Exclusive: Urology researcher demoted after misconduct investigation — then becomes chair at another school

Hari Koul

A urology researcher at Louisiana State University lost his post as department chair after a misconduct investigation, Retraction Watch has learned. But he eventually moved on to be department chair at a different LSU campus — where he remains today.

In June, we reported that the work of urology researcher Hari Koul had been investigated by his former employer, the University of Colorado, following a recommendation by LSU. But between the time the misconduct investigation concluded in 2014 and the publication of our story, only three of nine papers by Koul that Colorado recommended for corrections or retractions had been amended in any way. More of those publications have been retracted following our story, the reporting of which was how some editors learned of the issues.

Now, via a public records request, we’ve gained access to the inquiry at LSU which led to the investigation at CU Denver and includes notes from interviews with Koul and his postdoc. The Denver investigation didn’t find Koul guilty of misconduct, but it found many errors in his published work, leading LSU’s Health Science Center in Shreveport to demote him in 2016. After several years of apparently unrelated legal battles with LSU’s Health Science Center in Shreveport, Koul moved to a different LSU institution, LSU Health Sciences Center in New Orleans, last year.

There, Koul took a new chair post, and most of the investigation committee’s requests for correction or retraction fell through the cracks. Most of the concerns about Koul’s works wouldn’t catch up with him until this year — and he remains in his post in New Orleans.

The inquiry that led to the Denver investigation started shortly after an anonymous whistleblower reached out to Sandra Roerig, a dean and research integrity officer for LSU Health Sciences Center in Shreveport, on June 2, 2014, according to the inquiry report. The whistleblower, who used a Gmail account called Procancerresearch, notified Roerig of PubPeer posts which alleged the misrepresentation of images in three of Koul’s published works.

The inquiry committee of three LSU faculty sat down with both Koul and Mintu Pal, a postdoc with him at the Health Sciences Center in Shreveport and first author on one of the three papers.

When the committee interviewed Pal on July 14, 2014, he said he’d mixed up images when preparing them for a poster in an annual research symposium at LSU. According to the notes, he said he “copied the images from the original images and put into the power point [sic] slides in smaller sizes” and in doing so made “cut and paste” errors.

However, when the committee pressed him for details and asked how this could explain how an entire set of images were based on one image which was “frameshifted,” Pal gave “nebulous” answers, according to the inquiry report. 

Neither Koul nor Pal have responded to multiple email requests for comment from Retraction Watch. Pal, during the inquiry, made complaints about a previous draft of the inquiry report and asked that the report be eliminated based on “erroneous pretence.”

“We never could figure out what had actually happened. He [Pal] couldn’t really answer our questions very well,” says Roerig, now emeritus status at LSU.

Pal said he emailed Koul on May 14, 2014, immediately after realizing the error, and followed up with corrected images. The article had been published in April 2013, more than a year prior. The PubPeer allegations surfaced around the time Pal wrote to Koul about his mistake and the committee asked Pal if he knew of the site PubPeer. He said he did not.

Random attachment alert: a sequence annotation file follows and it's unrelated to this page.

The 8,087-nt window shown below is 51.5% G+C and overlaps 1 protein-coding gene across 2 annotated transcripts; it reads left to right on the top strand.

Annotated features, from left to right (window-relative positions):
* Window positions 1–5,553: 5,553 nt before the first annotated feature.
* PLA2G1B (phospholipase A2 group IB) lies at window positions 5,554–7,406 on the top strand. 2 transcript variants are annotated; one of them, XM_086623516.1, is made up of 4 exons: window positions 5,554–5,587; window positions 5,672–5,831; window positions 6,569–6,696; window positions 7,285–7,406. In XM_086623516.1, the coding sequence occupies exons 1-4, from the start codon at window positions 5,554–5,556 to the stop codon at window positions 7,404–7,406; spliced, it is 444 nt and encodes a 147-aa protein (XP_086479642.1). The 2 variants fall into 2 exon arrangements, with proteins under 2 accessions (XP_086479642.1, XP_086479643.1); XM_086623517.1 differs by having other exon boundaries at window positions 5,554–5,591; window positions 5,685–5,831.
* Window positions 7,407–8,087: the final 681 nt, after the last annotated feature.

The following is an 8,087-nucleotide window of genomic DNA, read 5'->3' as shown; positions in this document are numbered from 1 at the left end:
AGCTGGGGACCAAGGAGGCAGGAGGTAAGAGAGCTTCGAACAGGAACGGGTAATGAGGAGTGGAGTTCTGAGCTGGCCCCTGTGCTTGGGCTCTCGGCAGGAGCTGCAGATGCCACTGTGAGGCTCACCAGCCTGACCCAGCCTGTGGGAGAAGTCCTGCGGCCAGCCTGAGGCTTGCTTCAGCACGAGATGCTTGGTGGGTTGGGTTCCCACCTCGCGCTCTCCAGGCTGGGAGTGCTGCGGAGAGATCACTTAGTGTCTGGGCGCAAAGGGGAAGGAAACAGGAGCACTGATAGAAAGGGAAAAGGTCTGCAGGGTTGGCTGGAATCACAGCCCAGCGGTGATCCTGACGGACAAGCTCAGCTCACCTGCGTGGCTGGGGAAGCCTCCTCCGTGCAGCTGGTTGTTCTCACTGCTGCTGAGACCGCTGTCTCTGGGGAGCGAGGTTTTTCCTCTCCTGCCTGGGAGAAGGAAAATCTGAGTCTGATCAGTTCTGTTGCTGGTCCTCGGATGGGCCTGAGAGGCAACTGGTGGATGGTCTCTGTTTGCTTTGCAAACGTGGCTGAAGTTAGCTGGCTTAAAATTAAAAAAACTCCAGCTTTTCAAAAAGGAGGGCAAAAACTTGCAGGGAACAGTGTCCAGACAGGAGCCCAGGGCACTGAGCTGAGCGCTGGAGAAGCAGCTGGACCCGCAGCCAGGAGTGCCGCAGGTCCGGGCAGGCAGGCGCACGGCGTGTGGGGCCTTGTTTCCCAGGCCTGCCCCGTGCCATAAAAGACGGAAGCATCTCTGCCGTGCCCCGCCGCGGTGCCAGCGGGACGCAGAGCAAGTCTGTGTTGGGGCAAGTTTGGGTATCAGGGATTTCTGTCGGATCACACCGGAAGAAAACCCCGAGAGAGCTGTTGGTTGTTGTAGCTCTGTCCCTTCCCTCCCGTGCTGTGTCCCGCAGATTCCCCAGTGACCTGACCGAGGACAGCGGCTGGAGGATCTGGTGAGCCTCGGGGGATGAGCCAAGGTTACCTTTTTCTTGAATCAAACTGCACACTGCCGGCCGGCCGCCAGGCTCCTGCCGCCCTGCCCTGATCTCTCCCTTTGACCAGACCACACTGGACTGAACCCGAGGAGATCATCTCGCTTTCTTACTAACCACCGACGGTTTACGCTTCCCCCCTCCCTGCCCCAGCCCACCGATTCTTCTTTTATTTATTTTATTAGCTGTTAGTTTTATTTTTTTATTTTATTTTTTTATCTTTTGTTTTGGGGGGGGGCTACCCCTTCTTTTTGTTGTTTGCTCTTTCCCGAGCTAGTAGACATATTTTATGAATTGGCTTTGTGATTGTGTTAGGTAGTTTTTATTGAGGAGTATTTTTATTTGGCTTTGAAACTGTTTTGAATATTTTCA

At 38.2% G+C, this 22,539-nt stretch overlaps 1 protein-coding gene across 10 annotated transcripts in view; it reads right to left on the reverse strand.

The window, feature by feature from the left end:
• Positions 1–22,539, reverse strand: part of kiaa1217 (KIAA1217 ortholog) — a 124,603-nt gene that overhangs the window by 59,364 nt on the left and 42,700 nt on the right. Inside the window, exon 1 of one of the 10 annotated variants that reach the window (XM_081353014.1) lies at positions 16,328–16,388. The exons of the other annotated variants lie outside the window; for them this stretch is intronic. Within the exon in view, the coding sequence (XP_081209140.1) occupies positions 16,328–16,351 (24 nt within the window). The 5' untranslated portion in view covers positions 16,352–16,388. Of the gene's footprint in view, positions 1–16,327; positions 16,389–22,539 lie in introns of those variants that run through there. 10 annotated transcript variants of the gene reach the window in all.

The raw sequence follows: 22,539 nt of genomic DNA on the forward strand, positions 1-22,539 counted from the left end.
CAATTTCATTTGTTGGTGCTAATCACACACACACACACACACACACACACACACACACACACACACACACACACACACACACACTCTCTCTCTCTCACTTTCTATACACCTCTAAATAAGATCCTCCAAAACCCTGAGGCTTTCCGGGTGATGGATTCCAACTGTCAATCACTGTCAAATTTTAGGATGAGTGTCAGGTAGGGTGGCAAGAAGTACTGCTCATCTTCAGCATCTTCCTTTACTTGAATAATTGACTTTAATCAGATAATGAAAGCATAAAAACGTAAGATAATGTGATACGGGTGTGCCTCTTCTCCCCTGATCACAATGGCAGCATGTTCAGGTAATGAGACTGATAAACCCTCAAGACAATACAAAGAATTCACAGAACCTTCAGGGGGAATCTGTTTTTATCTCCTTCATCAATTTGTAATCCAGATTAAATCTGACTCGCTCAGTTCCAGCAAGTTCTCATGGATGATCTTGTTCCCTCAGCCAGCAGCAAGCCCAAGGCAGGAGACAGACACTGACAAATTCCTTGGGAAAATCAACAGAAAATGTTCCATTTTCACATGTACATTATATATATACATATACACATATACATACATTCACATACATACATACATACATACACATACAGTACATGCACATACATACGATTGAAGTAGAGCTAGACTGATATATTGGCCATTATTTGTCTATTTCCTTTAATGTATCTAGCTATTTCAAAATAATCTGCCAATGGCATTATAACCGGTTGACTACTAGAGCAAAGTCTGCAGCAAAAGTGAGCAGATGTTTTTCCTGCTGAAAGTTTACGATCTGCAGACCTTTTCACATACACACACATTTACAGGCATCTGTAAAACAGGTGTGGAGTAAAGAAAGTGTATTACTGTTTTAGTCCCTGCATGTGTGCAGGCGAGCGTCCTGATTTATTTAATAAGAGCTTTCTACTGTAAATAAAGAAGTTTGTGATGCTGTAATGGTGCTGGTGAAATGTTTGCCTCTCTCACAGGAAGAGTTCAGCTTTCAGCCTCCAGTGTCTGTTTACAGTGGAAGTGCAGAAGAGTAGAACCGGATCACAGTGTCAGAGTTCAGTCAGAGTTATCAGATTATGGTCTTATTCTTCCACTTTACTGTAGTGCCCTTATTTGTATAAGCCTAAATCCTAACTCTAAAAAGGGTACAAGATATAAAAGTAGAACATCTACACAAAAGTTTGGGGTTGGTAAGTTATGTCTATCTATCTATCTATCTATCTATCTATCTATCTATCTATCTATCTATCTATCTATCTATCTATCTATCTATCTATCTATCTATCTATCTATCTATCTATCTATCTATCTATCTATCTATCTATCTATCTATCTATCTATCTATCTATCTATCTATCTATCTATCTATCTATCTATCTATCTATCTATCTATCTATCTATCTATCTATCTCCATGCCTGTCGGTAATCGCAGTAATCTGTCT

On May 16, the report says, Koul wrote to the editor of the Journal of Biological Chemistry, where the article “The transcription factor sterile alpha motif (SAM) pointed domain-containing ETS transcription factor (SPDEF) is required for E-cadherin expression in prostate cancer cells” was published, to tell him of Pal’s image error. The next month, the anonymous whistleblower reached out to Roerig to share allegations over that paper and two others.

A few days after Pal’s interview, the committee met with Koul, who said that he was aware of PubPeer and that he “would like to look through his data and notes and make corrective actions if needed.” He said that he was confident “that the amount of data that his lab had for those manuscripts far exceeds what was published.” But as per our previous coverage, the investigative committee at CU Denver found little to no data to support the manuscripts.

The report says Koul “expressed puzzlement” at how Pal could just have noticed this error after “presenting the data on at least four different occasions.” And he wasn’t sure “whether this was Dr. Pal’s incompetence or a deliberate action.”

However, Koul said that he had not been in his lab for “the past twelve years, and does not typically have one-on-one conversations with his lab members.” Koul said he wasn’t meeting regularly with Pal and and hadn’t at all during the spring. The report says that because of Pal’s previous research experience, Koul, “felt that [Pal] did not need any more of Dr. Koul’s ‘divine intervention.’”

The report says that Koul thought the whistleblower was a disgruntled peer at LSU “trying to get revenge for some actions that Dr. Koul has taken against this faculty member.” According to the report, the committee did not attempt to identify the whistleblower. “He has very few friends here,” Roerig says, so it’s possible Koul is correct.

The committee asked how Koul trained his lab members in ethics. The report says Koul reinforced the idea that the data should tell the story and “indicated that his training was by example.”

After the inquiry concluded in 2014, Roerig sent its outcome to the U.S. Office of Research Integrity. Koul would lose his chair in early March 2016. On March 4, Alison Lakin, the research integrity officer involved with Koul’s investigation, sent an email to Ghali Ghali, then a professor and surgeon, as well as chancellor, at the LSU Health Science Center in Shreveport.

“There were some improvements to be made at all levels within this institution but there was no finding of research misconduct,” Lakin wrote.

Koul replied to Ghali, referring to Lakin’s email, “Now that you have this e-mail am I still being suspended?”